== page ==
revocable living trusts - baskett law office - ??revocable living trusts ... a. traditional estate...

Download REVOCABLE LIVING TRUSTS - Baskett Law Office -  ??Revocable Living Trusts ... A. Traditional Estate Planning vs. Revocable Trust Planning ... and revoke is expressly stated in the trust agreement

Post on 02-May-2018

214 views

Category:

Documents

2 download

Embed Size (px)

TRANSCRIPT

  • REVOCABLE LIVING TRUSTS

    Law Office of RICHARD M. BASKETT Attorney - CPA Suite 234 210 North Higgins Avenue Missoula, Montana 59802-4497 Phone (406) 549-1110

  • Table of Contents

    Revocable Living Trusts ............................................................................... 1

    A. Traditional Estate Planning vs. Revocable Trust Planning ....................................... 1 1. The Ongoing Evolution in Estate Planning ................................................................................... 1 2. Meaning of Revocable Living Trust .......................................................................................... 1 3. Tax Features of Revocable Trusts ................................................................................................. 2 4. The Revocable Trust as a Will Substitute ..................................................................................... 3 5. When to Use a Revocable Trust Instead of a Will......................................................................... 4 6. Is Probate Avoidance Desirable?................................................................................................... 7

    B. Credit Shelter Trusts ................................................................................................... 10 1. Tax Benefit of Credit Shelter Trusts ............................................................................................10 2. Credit Shelter Trusts in the New Estate Tax Environment ...........................................................11 3. Beware Tax Sensitive Powers ......................................................................................................14 4. Joint Revocable Trusts .................................................................................................................16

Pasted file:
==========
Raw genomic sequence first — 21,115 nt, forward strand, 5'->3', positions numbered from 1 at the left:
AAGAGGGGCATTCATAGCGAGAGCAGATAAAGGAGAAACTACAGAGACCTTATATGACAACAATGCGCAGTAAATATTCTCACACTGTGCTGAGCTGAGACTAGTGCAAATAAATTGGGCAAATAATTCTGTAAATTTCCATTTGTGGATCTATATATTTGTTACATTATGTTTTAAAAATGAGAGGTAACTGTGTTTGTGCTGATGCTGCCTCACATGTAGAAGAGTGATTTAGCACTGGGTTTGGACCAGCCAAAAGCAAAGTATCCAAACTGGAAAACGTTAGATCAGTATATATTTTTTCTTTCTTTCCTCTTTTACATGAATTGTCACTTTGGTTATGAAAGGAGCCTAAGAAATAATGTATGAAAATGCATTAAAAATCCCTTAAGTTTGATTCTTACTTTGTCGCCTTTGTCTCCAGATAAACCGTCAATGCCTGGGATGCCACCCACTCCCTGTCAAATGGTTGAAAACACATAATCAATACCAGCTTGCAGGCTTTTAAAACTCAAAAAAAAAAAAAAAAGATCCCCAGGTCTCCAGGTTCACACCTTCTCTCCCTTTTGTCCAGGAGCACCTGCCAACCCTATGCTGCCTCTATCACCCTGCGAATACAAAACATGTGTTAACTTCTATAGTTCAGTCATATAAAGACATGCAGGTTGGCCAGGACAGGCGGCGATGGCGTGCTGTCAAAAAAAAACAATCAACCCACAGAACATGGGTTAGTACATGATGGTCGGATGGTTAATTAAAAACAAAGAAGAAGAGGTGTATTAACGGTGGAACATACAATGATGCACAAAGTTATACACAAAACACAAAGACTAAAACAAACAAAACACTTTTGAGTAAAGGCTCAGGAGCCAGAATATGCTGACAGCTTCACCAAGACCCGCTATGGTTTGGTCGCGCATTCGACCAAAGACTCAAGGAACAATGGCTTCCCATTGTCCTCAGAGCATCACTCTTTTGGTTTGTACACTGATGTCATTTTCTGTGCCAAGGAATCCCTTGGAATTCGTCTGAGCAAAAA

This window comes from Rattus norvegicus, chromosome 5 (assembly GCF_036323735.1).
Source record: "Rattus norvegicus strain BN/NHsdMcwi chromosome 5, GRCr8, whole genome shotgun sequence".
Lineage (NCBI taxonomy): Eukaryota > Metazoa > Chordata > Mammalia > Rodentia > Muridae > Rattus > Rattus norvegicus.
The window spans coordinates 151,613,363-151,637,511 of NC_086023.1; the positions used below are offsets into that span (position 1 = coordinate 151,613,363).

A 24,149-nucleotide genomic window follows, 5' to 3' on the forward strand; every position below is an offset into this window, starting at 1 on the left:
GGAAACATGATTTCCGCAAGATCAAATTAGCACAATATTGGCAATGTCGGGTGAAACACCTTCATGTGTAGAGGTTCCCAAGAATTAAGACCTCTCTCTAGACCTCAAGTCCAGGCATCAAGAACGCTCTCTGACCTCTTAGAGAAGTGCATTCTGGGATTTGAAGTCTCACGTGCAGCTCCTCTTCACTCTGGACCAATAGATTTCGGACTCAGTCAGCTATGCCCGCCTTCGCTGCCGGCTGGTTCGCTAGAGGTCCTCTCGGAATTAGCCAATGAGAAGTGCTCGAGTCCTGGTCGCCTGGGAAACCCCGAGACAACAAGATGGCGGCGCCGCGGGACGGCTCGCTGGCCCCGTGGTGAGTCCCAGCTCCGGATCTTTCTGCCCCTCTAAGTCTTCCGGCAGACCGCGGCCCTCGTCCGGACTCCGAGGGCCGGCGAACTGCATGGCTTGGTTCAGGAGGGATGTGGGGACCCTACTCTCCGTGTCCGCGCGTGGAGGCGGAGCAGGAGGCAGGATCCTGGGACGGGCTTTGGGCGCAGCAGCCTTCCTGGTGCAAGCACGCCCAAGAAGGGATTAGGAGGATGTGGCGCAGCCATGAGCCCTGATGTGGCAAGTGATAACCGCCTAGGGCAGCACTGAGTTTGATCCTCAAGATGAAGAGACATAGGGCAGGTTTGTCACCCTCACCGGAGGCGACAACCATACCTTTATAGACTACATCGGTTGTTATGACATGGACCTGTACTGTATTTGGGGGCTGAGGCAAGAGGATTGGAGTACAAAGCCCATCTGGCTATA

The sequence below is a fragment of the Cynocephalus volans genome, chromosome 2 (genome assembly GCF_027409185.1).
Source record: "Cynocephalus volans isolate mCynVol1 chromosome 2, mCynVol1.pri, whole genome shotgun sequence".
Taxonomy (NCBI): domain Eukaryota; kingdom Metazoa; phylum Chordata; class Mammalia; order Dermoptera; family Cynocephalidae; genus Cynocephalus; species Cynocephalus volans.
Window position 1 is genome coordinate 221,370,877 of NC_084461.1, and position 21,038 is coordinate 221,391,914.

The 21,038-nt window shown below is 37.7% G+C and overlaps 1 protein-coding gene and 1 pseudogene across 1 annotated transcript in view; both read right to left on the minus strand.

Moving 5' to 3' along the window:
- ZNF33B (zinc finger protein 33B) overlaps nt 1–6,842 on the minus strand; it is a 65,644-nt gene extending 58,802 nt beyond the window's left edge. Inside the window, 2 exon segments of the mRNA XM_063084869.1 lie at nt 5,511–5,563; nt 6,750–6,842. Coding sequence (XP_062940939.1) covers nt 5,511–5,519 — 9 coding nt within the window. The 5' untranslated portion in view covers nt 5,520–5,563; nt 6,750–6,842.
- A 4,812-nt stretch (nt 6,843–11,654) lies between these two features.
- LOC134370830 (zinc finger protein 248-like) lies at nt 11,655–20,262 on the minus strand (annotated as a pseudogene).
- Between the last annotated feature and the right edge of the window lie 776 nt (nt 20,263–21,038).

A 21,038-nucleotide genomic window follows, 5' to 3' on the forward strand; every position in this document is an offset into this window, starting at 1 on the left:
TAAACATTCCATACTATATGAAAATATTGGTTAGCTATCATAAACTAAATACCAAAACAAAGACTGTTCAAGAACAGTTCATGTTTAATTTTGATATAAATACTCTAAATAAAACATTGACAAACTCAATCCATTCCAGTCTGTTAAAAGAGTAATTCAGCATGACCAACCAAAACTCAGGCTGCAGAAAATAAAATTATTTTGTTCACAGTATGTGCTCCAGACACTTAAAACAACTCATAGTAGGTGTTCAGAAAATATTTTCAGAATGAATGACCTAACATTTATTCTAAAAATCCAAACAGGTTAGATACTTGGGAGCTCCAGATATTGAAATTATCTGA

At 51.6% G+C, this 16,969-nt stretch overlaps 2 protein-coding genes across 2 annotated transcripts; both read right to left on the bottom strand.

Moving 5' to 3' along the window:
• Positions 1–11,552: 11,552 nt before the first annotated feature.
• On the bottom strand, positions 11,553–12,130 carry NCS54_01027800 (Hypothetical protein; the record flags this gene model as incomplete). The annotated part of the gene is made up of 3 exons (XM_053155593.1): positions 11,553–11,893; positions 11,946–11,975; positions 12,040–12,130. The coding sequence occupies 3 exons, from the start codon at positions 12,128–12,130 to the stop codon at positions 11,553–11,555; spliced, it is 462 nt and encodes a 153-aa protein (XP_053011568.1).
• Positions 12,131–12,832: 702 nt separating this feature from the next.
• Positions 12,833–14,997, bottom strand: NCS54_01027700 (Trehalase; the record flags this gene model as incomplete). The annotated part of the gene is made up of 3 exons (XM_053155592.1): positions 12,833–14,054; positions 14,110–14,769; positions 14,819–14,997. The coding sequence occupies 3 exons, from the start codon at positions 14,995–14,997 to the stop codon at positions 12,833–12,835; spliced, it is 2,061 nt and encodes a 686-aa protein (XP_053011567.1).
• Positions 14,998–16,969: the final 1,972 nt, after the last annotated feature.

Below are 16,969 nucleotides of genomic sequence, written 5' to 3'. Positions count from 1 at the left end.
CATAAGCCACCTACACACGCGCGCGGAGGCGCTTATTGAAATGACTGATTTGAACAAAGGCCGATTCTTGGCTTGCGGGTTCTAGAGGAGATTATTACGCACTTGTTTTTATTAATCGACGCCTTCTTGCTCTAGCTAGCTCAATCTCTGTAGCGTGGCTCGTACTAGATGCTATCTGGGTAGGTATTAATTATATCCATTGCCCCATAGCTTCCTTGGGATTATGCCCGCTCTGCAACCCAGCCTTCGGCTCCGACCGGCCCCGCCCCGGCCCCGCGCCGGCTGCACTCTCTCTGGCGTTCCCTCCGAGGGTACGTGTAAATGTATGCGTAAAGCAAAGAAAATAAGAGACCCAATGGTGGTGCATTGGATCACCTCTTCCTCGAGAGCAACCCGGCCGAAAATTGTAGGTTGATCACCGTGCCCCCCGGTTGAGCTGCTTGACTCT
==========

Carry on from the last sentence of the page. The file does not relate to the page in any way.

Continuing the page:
C. Marital Deduction Trusts ............................................................................................ 18 1. Conditions to Obtain the Estate Tax Marital Deduction ..............................................................18 2. The Outright Marital Bequest vs. a Marital Trust ........................................................................20 3. Forms of Marital Trusts ................................................................................................................21

    D. Qualified Terminable Interest Trusts (QTIPs) ......................................................... 22 1. Control Over Ultimate Disposition of Trust Property ..................................................................22 2. Elective .........................................................................................................................................22 3. Requirements ................................................................................................................................22 4. Specific Portion ............................................................................................................................23 5. Tax Treatment in Estate of Surviving Spouse ..............................................................................23

    E. Funding the Revocable Trust...................................................................................... 23 1. To Fund or Not to Fund ................................................................................................................23 2. Beneficiary Designations .............................................................................................................24 3. Beneficiary Designations vs. Joint Tenancy .................................................................................25 4. Designating the Revocable Trust as Beneficiary ..........................................................................27 5. How to Take Title in the Name of the Trust .................................................................................28 6. Beneficiary Designations Naming Individuals vs. Naming the Revocable Trust .........................29 7. POD Designations ........................................................................................................................32 8. TOD Registrations ........................................................................................................................35 9. Beneficiary Deeds ........................................................................................................................37 10. Other Beneficiary Designations ...............................................................................................41